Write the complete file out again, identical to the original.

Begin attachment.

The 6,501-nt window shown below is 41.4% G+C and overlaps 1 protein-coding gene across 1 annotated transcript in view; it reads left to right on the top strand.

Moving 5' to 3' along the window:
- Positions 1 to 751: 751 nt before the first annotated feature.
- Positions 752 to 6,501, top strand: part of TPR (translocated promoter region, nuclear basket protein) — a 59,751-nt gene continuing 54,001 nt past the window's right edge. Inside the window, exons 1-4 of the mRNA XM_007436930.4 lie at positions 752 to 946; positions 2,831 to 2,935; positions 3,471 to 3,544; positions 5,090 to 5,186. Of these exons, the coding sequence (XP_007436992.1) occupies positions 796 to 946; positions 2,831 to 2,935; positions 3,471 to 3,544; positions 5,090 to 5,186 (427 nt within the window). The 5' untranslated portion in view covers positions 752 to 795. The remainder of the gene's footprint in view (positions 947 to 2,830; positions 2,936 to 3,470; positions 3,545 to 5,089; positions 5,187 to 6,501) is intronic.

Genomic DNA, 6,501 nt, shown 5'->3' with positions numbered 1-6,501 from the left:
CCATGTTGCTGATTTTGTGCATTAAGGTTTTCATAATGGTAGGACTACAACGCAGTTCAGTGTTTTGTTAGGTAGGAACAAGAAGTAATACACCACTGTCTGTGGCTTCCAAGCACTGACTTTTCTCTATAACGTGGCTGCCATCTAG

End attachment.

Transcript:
The 6,501-nt window shown below is 41.4% G+C and overlaps 1 protein-coding gene across 1 annotated transcript in view; it reads left to right on the top strand.

Moving 5' to 3' along the window:
- Positions 1 to 751: 751 nt before the first annotated feature.
- Positions 752 to 6,501, top strand: part of TPR (translocated promoter region, nuclear basket protein) — a 59,751-nt gene continuing 54,001 nt past the window's right edge. Inside the window, exons 1-4 of the mRNA XM_007436930.4 lie at positions 752 to 946; positions 2,831 to 2,935; positions 3,471 to 3,544; positions 5,090 to 5,186. Of these exons, the coding sequence (XP_007436992.1) occupies positions 796 to 946; positions 2,831 to 2,935; positions 3,471 to 3,544; positions 5,090 to 5,186 (427 nt within the window). The 5' untranslated portion in view covers positions 752 to 795. The remainder of the gene's footprint in view (positions 947 to 2,830; positions 2,936 to 3,470; positions 3,545 to 5,089; positions 5,187 to 6,501) is intronic.

Genomic DNA, 6,501 nt, shown 5'->3' with positions numbered 1-6,501 from the left:
CCATGTTGCTGATTTTGTGCATTAAGGTTTTCATAATGGTAGGACTACAACGCAGTTCAGTGTTTTGTTAGGTAGGAACAAGAAGTAATACACCACTGTCTGTGGCTTCCAAGCACTGACTTTTCTCTATAACGTGGCTGCCATCTAG